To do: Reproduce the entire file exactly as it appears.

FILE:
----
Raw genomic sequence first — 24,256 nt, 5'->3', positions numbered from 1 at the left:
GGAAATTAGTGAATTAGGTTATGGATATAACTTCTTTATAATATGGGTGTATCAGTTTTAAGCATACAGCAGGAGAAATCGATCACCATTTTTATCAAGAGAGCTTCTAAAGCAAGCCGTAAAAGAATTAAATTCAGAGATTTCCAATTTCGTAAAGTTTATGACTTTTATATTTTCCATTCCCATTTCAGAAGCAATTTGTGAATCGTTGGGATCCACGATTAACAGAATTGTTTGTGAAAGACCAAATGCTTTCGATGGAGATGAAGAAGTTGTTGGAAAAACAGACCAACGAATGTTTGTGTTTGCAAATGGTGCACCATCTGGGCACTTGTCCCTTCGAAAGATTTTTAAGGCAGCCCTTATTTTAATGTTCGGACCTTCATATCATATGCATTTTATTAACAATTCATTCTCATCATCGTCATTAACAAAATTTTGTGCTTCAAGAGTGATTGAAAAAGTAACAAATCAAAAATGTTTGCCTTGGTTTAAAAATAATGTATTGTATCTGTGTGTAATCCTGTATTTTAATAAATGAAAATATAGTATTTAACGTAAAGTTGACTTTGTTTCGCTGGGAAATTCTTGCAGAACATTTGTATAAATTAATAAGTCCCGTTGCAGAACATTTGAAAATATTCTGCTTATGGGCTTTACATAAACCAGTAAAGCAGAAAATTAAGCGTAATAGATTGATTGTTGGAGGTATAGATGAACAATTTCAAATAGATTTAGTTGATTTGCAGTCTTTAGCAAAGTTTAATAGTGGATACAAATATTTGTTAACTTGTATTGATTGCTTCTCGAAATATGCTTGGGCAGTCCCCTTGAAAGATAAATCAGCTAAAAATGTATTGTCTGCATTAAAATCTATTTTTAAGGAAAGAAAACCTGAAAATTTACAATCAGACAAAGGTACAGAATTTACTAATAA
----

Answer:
Raw genomic sequence first — 24,256 nt, 5'->3', positions numbered from 1 at the left:
GGAAATTAGTGAATTAGGTTATGGATATAACTTCTTTATAATATGGGTGTATCAGTTTTAAGCATACAGCAGGAGAAATCGATCACCATTTTTATCAAGAGAGCTTCTAAAGCAAGCCGTAAAAGAATTAAATTCAGAGATTTCCAATTTCGTAAAGTTTATGACTTTTATATTTTCCATTCCCATTTCAGAAGCAATTTGTGAATCGTTGGGATCCACGATTAACAGAATTGTTTGTGAAAGACCAAATGCTTTCGATGGAGATGAAGAAGTTGTTGGAAAAACAGACCAACGAATGTTTGTGTTTGCAAATGGTGCACCATCTGGGCACTTGTCCCTTCGAAAGATTTTTAAGGCAGCCCTTATTTTAATGTTCGGACCTTCATATCATATGCATTTTATTAACAATTCATTCTCATCATCGTCATTAACAAAATTTTGTGCTTCAAGAGTGATTGAAAAAGTAACAAATCAAAAATGTTTGCCTTGGTTTAAAAATAATGTATTGTATCTGTGTGTAATCCTGTATTTTAATAAATGAAAATATAGTATTTAACGTAAAGTTGACTTTGTTTCGCTGGGAAATTCTTGCAGAACATTTGTATAAATTAATAAGTCCCGTTGCAGAACATTTGAAAATATTCTGCTTATGGGCTTTACATAAACCAGTAAAGCAGAAAATTAAGCGTAATAGATTGATTGTTGGAGGTATAGATGAACAATTTCAAATAGATTTAGTTGATTTGCAGTCTTTAGCAAAGTTTAATAGTGGATACAAATATTTGTTAACTTGTATTGATTGCTTCTCGAAATATGCTTGGGCAGTCCCCTTGAAAGATAAATCAGCTAAAAATGTATTGTCTGCATTAAAATCTATTTTTAAGGAAAGAAAACCTGAAAATTTACAATCAGACAAAGGTACAGAATTTACTAATAA